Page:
The Brow Dairies
Putting their family first was one of the main reasons dairy farmers Russell and Charlotte Heald changed their system to once-a-day milking at the start of 2017. They’re also now converting to an organic system and love how First Light Wagyu fits into that story.
They say it's a cliché, but work-life balance and overall wellbeing are the reasons behind many of their decisions on the farm.
The couple milks 430 cows on Dunkeld, their 170ha (effective) property near Norsewood, and Fenwick, a 128ha runoff under the Ruahine Range. They were bought in 2013 by Charlotte's family and are farmed in an equity partnership with her parents, Jerry and Diana Greer.
They target 140,000kg of milksolids per season and have lower maintenance, running and labour costs because they’re only running the shed once a day.
About 60% of their herd go to Jersey sires for replacements with sexed semen and the rest are given Wagyu semen and then tailed with a Wagyu bull.
"Everything can be reared and there are no bobby calves. It means every aspect of our business has a purpose, as well as it being an ethical thing. There is more value in those calves now.”
For several years, Russell and Charlotte were rearing all Wagyu calves (140-150) to 90kg. But with organic milk worth more to sell, they’ve recently chosen to only rear the first 40 AI Wagyu calves and sell everything else at between four and 10 days old within the First Light Producer Group.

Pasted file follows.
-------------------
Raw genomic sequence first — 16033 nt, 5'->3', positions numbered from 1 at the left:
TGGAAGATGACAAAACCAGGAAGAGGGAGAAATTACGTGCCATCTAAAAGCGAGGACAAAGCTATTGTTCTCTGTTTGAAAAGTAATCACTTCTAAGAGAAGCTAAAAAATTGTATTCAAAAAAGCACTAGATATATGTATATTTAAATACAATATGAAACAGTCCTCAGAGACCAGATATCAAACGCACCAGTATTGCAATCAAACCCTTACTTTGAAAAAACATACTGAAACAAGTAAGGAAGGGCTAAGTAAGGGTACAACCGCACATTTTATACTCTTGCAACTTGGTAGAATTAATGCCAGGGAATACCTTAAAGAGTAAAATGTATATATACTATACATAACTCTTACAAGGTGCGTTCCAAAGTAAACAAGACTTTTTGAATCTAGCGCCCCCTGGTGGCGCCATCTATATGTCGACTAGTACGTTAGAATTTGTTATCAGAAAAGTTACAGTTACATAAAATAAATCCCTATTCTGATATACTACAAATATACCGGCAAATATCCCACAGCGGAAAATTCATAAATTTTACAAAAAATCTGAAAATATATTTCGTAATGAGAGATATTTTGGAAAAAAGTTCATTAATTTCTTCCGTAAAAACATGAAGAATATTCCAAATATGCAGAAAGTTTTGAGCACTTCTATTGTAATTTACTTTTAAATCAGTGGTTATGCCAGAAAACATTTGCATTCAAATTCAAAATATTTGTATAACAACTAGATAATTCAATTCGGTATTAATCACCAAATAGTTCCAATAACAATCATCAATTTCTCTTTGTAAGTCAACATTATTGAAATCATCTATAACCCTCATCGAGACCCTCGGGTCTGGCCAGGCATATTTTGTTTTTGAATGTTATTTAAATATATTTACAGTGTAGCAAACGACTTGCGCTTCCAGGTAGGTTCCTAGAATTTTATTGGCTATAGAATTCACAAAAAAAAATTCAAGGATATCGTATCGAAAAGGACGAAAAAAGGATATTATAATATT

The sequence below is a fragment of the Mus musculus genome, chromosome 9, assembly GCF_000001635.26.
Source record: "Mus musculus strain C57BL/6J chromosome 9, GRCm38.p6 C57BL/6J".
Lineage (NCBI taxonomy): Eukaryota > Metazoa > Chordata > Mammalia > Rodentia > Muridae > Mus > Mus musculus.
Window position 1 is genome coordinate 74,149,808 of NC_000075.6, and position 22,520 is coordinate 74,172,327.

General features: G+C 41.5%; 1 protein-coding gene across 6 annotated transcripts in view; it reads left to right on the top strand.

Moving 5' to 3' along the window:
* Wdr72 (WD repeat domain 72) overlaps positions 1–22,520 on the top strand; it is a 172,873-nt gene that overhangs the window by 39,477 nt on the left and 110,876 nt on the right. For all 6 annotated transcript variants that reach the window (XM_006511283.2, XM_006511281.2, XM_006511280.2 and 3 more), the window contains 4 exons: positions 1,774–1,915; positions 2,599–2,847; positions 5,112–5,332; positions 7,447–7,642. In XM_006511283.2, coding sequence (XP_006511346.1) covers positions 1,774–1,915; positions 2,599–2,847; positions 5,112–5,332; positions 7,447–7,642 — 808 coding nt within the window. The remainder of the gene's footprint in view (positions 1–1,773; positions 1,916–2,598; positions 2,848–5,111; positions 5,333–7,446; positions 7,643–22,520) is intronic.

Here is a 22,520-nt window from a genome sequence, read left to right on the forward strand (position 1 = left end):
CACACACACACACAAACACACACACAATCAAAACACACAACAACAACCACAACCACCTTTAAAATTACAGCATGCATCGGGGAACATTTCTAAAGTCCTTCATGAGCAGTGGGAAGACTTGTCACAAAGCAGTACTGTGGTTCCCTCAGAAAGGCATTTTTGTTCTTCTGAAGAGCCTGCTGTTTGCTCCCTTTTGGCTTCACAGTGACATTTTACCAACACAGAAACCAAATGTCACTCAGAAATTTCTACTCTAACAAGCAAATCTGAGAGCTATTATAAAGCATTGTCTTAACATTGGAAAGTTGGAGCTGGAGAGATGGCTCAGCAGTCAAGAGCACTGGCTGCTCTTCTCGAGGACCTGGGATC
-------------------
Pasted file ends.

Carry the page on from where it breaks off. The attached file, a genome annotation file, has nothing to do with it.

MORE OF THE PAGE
“We’re getting an extra 45c for our organic milk so it makes more sense to send that milk away than give it to the calves. That’s an incentive payment for three years. Once we’re fully organic that goes up to $8.75.
“It’s also about reducing the amount of stock on the runoff to allow for the extra support for the organic programme, especially in a dry season. Were trying to make everything homegrown.”
The Healds' company bought shares in First Light in 2016. Charlotte says it was a natural progression for them - her parents are original First Light shareholders and are strong supporters of the Wagyu breed.
“It also provided the opportunity to create extra revenue by putting Wagyu over our heifers,” says Russell. “Then we went from that to using Wagyu semen over the cows we didn’t want to breed from. It built up from there and will probably build up again – it doesn’t matter how small our Wagyu numbers are, we are still part of the First Light family.”
Charlotte says First Light provides great networking opportunities with like-minded people, particularly at its annual Spring Muster.
“We also love the way First Light markets the product,” she says, referring to first-hand experiences while on holiday in the US. “We think they’re really good at that. The Americans love our product - they truly do. They love the attributes and the story that goes with it. We took a little photo album of our farm and showed how we live and work at home and it was really interesting for them.”
Charlotte has her own health coaching business, Wealth of Health, and the couple have three children – Isabel, 9, Henry, 7, and William, 5.